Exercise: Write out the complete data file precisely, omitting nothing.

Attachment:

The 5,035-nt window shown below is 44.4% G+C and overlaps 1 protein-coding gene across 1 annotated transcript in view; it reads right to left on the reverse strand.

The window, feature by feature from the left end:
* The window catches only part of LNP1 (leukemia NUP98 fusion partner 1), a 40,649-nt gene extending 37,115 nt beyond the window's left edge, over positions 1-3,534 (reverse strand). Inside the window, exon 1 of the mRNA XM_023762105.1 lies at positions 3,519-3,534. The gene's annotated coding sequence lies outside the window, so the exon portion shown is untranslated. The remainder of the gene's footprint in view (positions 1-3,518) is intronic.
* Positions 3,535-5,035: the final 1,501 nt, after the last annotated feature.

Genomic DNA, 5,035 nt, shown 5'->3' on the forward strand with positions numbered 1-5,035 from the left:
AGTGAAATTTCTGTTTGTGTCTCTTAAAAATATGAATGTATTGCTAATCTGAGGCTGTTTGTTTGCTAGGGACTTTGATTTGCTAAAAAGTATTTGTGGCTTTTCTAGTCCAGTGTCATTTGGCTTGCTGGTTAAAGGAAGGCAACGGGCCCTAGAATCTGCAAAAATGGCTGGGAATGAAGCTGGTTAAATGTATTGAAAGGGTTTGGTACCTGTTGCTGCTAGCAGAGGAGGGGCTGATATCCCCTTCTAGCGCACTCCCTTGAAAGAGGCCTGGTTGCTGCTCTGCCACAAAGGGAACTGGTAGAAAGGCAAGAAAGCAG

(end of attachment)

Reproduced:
The 5,035-nt window shown below is 44.4% G+C and overlaps 1 protein-coding gene across 1 annotated transcript in view; it reads right to left on the reverse strand.

The window, feature by feature from the left end:
* The window catches only part of LNP1 (leukemia NUP98 fusion partner 1), a 40,649-nt gene extending 37,115 nt beyond the window's left edge, over positions 1-3,534 (reverse strand). Inside the window, exon 1 of the mRNA XM_023762105.1 lies at positions 3,519-3,534. The gene's annotated coding sequence lies outside the window, so the exon portion shown is untranslated. The remainder of the gene's footprint in view (positions 1-3,518) is intronic.
* Positions 3,535-5,035: the final 1,501 nt, after the last annotated feature.

Genomic DNA, 5,035 nt, shown 5'->3' on the forward strand with positions numbered 1-5,035 from the left:
AGTGAAATTTCTGTTTGTGTCTCTTAAAAATATGAATGTATTGCTAATCTGAGGCTGTTTGTTTGCTAGGGACTTTGATTTGCTAAAAAGTATTTGTGGCTTTTCTAGTCCAGTGTCATTTGGCTTGCTGGTTAAAGGAAGGCAACGGGCCCTAGAATCTGCAAAAATGGCTGGGAATGAAGCTGGTTAAATGTATTGAAAGGGTTTGGTACCTGTTGCTGCTAGCAGAGGAGGGGCTGATATCCCCTTCTAGCGCACTCCCTTGAAAGAGGCCTGGTTGCTGCTCTGCCACAAAGGGAACTGGTAGAAAGGCAAGAAAGCAG